Album opener “Warlord” pretty much tells you what you’re going to get. It’s a Chaos A.D.-style thrasher with just a little bit of the more modern touches of Soulfly. Despite the fact that the primary draw of Cavalera Conspiracy is the reunited Cavalera brothers, the real star of the show here is guitarist Marc Rizzo, who begins his shred odyssey on “Warlord” and delivers distinct and impressive lead work over most of the tracks. His guitar is the strongest element on a number of the songs, and lifts a few above the pedestrian. A great example is the title track, which is fairly standard and unexciting until Rizzo delivers a nice melodic guitar piece toward the end.
Most of the tracks here are solid, if familiar. “Torture” is a fairly predictable bashing Cavalera song, in which he employs one of his favorite chorus techniques. That would be repeating the title of the song with some variant of fuck or motherfucker, in this case “torture, motherfucking torture.” Someone really should let Max know that repeatedly screaming the title of the song really doesn’t qualify as a chorus, but we’ve come to expect it from him, and it’s minor in the overall scheme of the record. “Thrasher,” “Target” and the title track offer more of the same.
Then there are a few curve balls. My favorite of these is “I Speak Hate,” which opens with a galloping traditional metal riff that almost travels into Iron Maiden territory. It’s interesting to hear Max’s growls laid over such a melodic background on the verses, and it’s a song that really allows Rizzo to show something guitar wise other than the chunky percussive riffs that are normally required for Soulfly and Cavalera Conspiracy. “Lynch Mob” features a guest vocal by Roger Miret of Agnostic Front, and makes up for a pretty straightforward thrash verse with a nice squealing hardcore flavored stomp on the chorus. “Killing Inside” is certainly the most commercial and accessible number on Blunt Force Trauma, but it’s also one of the strongest. The catchy groove worms its way into your brain and makes a dark and poisonous den there.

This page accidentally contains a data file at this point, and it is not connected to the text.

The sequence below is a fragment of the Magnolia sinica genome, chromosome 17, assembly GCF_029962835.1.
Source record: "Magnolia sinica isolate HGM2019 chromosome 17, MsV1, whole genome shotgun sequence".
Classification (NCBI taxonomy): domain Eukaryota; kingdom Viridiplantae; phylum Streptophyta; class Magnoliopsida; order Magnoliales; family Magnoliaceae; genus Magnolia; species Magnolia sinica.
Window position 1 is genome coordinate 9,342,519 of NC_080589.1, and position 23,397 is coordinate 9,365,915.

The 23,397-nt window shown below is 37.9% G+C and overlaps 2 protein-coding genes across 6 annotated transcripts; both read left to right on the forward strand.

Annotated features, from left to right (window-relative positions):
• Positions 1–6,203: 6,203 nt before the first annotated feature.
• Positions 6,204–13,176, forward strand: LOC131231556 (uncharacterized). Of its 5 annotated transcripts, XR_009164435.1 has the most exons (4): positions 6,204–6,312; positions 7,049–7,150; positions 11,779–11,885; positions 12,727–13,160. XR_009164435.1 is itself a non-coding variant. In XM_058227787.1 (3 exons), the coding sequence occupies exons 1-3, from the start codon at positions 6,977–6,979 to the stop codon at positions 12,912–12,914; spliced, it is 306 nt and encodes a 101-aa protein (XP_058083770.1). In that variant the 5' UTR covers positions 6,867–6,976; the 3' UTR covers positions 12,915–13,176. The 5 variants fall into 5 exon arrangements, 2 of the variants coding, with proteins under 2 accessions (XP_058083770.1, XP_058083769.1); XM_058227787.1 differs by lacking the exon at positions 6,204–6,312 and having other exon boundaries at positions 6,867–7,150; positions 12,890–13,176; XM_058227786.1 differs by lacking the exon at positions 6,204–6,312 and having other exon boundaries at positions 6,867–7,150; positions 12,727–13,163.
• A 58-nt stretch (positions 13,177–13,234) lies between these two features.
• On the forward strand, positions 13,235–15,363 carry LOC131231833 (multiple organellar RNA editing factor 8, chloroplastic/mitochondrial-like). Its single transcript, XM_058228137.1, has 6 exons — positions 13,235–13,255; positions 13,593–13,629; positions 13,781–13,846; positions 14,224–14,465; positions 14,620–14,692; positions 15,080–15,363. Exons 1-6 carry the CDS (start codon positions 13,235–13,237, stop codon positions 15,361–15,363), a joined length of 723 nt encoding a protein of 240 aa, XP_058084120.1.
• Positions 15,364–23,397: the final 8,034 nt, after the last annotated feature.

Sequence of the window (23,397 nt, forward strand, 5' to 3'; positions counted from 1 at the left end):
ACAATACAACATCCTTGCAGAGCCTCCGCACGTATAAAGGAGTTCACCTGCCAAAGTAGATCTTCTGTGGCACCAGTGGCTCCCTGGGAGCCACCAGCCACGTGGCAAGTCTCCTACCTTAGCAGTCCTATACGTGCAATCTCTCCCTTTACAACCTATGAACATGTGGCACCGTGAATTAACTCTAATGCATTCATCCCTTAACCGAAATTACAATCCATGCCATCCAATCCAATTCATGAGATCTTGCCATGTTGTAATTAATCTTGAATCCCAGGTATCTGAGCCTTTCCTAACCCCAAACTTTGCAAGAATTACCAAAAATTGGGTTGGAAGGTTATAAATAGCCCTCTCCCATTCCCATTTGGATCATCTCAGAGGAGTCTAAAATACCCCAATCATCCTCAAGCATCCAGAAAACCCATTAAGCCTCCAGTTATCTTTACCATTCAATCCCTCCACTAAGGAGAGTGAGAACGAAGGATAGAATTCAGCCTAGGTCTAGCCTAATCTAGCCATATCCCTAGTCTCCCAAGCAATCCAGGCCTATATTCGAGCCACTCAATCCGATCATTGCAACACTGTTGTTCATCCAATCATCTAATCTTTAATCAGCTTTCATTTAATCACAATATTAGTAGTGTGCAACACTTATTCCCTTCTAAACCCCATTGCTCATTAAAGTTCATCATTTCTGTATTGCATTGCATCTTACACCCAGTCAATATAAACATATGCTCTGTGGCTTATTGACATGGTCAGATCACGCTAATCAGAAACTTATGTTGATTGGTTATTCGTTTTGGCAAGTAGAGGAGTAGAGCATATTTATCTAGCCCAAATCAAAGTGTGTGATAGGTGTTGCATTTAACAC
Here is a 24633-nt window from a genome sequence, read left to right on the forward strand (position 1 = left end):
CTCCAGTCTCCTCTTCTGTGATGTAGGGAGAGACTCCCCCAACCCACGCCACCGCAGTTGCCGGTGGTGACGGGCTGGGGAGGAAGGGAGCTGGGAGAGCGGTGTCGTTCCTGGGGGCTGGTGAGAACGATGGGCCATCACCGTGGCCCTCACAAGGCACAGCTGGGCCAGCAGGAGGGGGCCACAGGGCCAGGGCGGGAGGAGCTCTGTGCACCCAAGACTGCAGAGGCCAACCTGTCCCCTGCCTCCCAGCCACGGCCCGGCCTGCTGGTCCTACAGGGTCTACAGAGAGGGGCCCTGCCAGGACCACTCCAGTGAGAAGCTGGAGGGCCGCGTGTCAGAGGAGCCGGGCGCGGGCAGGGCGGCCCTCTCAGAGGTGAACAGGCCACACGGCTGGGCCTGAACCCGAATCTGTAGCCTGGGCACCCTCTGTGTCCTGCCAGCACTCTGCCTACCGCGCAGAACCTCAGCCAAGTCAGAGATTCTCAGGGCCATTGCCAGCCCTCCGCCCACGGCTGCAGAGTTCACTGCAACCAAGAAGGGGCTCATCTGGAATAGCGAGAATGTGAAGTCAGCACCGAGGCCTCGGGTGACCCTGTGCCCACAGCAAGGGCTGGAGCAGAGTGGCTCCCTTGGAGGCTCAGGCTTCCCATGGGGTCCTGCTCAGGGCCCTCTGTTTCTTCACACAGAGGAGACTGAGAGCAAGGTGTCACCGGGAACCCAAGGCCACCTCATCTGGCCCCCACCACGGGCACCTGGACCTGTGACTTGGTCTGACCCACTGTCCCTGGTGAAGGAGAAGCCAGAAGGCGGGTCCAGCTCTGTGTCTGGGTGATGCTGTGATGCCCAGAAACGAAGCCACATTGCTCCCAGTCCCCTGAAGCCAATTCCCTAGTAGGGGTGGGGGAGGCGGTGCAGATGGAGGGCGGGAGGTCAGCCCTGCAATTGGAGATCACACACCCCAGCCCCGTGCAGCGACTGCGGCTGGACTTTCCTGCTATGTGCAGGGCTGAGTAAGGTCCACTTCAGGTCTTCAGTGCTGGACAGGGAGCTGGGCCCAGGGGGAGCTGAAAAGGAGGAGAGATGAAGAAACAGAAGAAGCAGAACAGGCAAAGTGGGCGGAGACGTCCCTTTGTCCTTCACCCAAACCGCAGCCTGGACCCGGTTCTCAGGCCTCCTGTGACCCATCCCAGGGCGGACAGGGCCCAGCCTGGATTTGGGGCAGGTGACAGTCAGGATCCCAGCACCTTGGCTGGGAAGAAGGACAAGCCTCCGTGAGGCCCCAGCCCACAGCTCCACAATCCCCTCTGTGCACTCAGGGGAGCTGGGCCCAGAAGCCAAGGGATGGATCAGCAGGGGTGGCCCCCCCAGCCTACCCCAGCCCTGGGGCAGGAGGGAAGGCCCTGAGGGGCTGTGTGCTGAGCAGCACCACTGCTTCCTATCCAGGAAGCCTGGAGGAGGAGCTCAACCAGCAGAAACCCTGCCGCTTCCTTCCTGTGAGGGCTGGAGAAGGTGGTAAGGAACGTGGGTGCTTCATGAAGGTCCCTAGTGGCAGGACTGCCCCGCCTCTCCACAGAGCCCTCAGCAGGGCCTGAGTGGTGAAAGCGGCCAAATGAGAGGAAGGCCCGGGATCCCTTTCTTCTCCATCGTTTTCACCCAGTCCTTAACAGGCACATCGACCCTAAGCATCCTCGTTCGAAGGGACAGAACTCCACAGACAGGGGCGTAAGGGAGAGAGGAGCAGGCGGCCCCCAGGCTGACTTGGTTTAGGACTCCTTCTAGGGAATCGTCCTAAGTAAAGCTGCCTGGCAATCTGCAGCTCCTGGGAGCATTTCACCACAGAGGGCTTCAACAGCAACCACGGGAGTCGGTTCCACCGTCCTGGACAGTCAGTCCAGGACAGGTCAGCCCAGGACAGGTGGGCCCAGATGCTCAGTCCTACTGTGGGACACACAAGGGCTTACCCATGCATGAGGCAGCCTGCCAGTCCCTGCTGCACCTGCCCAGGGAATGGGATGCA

Another favorite is “Genghis Khan,” despite the history-book style lyric. It’s got a huge riff and more nice lead work by Marc Rizzo, and I also like the almost spoken word vocal delivery on the chorus. It reminds me a little of Slayer‘s Tom Araya on a song like “Dead Skin Mask.”
Things do go a little off the rails toward the end of the record with songs like “Burn Waco” and “Rasputin” not being very interesting. Some versions of the record also include a cover of Black Sabbath’s “Electric Funeral,” which I like from a musical standpoint, but the gruff vocals don’t quite work for me on the song.
Blunt Force Trauma delivers exactly what it should. It’s a Cavalera project through and through, and that’s really all you need to know to make up your mind about it.
This record was purchased by the reviewer. This review originally appeared at Teeth of the Divine.